Welcome back to Intermission, a spin-off podcast from The Film Stage Show. In a time when arthouse theaters are hurting more than ever and there are a plethora of streaming options at your fingertips, we wanted to introduce new conversations that put a specific focus on the films that are foundational or perhaps overlooked in cinephile culture. Led by yours truly, Michael Snydel, Intermission is a 1-on-1 supplementary discussion podcast that focuses on one arthouse, foreign, or experimental film per episode as picked by the guest.
For our eighth episode, I talked to film critic Kyle Turner, about D.A. Pennebaker’s 1970 documentary Original Cast Album: Company, which is exclusively available on The Criterion Channel. Originally conceived as a pilot, the film recounts parts of the laborious 16-hour recording process of the cast album for Sondheim’s musical Company. Of a piece with Pennebaker’s other cinematic explorations of larger-than-life personas like Dont Look Back and Monterey Pop, it’s a film that’s equally concerned with the analog processes of studio mixing and the impossibility of capturing perfection. The best exhibition of that struggle comes in the film’s climax when Elaine Stritch (as Joanne) is physically unable to perform one of the musical’s showstoppers, “The Ladies Who Lunch,” as a visibly sulking Sondheim watches in the studio.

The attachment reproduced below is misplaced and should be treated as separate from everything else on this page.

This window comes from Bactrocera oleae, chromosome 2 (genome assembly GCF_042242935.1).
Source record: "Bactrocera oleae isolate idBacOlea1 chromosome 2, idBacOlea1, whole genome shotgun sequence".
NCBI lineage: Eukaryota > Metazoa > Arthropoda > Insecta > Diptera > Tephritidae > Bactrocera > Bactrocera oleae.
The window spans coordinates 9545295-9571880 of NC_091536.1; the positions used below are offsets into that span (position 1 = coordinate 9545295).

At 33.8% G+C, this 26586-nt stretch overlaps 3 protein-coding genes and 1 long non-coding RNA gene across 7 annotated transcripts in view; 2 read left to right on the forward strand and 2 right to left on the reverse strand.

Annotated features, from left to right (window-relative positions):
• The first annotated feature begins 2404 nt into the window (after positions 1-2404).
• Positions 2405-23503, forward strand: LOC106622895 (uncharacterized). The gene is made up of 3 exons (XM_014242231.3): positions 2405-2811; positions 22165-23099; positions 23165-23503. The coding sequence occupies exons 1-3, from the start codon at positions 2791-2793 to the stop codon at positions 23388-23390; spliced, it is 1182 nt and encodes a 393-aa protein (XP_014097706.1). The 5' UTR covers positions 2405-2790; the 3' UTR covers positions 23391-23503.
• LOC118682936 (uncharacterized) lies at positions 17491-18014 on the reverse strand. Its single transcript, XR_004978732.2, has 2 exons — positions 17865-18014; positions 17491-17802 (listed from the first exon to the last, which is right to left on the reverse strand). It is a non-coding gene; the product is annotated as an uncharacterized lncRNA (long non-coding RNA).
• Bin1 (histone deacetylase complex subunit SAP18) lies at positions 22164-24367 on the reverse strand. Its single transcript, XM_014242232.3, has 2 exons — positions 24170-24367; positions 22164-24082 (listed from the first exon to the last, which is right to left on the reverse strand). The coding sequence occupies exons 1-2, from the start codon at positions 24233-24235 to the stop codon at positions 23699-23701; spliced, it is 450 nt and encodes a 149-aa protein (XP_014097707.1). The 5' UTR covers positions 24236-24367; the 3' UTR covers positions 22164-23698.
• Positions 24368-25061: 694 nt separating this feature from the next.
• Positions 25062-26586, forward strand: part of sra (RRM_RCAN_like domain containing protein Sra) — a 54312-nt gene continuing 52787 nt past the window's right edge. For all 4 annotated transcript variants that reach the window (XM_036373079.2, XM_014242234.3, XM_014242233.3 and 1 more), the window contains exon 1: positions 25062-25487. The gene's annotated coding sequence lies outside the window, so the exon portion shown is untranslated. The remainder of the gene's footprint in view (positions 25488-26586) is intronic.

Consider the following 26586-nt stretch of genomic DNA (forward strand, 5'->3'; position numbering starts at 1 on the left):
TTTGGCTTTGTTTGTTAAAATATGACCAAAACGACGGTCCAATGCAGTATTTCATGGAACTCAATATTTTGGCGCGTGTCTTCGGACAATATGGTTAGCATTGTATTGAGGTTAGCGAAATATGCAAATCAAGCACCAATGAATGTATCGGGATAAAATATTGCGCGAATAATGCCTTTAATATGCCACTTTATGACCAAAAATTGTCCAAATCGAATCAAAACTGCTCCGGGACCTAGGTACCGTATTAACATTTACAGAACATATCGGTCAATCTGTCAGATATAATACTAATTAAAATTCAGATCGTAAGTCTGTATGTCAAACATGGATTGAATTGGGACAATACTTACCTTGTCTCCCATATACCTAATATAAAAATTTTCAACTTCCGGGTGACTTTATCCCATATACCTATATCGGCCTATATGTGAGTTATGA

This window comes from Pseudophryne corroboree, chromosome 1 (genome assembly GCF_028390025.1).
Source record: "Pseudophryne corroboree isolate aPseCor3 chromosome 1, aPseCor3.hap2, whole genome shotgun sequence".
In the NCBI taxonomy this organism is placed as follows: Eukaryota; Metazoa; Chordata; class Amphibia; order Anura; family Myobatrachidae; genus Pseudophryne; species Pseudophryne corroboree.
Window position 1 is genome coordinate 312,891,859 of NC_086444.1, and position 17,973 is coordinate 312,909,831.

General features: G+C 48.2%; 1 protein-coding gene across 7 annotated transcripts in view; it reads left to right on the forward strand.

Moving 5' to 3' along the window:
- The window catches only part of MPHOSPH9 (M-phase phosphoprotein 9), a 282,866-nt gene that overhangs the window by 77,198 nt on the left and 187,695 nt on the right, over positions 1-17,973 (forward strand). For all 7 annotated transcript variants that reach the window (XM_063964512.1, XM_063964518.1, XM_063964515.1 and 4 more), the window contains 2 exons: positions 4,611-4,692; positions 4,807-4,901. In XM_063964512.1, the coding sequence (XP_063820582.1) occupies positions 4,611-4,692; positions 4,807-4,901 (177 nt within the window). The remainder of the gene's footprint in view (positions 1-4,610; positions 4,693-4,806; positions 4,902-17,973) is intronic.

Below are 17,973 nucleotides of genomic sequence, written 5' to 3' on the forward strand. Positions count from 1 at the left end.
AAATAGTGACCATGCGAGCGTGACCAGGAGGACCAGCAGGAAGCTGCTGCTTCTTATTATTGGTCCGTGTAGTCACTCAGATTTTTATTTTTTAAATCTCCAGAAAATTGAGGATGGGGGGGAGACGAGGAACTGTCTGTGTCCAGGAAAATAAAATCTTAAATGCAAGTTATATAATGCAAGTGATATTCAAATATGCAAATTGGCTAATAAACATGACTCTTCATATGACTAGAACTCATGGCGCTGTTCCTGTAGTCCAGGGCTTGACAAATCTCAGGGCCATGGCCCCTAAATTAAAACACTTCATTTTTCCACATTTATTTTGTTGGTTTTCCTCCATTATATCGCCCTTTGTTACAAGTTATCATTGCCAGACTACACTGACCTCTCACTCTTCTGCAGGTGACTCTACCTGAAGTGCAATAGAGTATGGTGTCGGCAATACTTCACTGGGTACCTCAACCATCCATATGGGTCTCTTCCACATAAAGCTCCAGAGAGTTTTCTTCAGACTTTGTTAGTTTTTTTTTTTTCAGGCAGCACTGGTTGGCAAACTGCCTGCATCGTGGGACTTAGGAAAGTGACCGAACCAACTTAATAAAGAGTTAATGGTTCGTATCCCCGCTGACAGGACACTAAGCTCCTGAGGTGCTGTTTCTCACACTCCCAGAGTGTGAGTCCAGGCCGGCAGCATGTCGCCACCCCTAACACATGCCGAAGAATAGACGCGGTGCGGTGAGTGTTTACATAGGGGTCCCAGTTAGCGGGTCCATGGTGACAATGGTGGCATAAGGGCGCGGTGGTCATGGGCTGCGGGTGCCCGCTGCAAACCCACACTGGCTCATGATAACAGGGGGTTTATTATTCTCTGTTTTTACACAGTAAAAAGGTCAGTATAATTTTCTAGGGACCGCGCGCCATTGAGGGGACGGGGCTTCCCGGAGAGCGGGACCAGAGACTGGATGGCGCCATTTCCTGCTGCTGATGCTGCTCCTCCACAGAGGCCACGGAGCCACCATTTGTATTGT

It’s a sequence that’s been affectionately spoofed as recently as a popular episode of the Documentary Now! series and has been picked apart as meme material. As Kyle playfully muses, “It’s a moment that nearly every gay man knows” while speaking to its lingering cultural legacy. On a purely cinematic and musical level, it’s a magnificent scene––but it’s also a compact metaphor for the paradox of perfection. Appropriately, our Intermission conversation focused on the mutability of the text and how its many ambiguities harmonize with its fixed elements.
Parts of the conversation covered common Sondheim- and Company-related questions like Bobby’s perceived––or at least intuitable––queerness or the linguistic gymnastics of the lyrics. But we also found time to discuss commitment as it relates to living in New York, how being a film critic informs Kyle’s reading of Company, and the shifting but still relevant political questions of Sondheim’s text.
Intermission episodes are shared exclusively with our Patreon community before being posted to The Film Stage Show’s main feed. One can also enter our giveaways, get access to our private Slack channel, and support new episodes by becoming a Patreon contributor. For a limited time, all new Patreon supporters will receive a free Blu-ray/DVD. After becoming a contributor, e-mail email@example.com for an up-to-date list of available films.
Intermission is supported by MUBI, a curated streaming service showcasing exceptional films from around the globe. Every day, MUBI premieres a new film. Whether it’s a timeless classic, a cult favorite, or an acclaimed masterpiece — it’s guaranteed to be either a movie you’ve been dying to see or one you’ve never heard of before and there will always be something new to discover. Try it for free for 30 days at mubi.com/filmstage.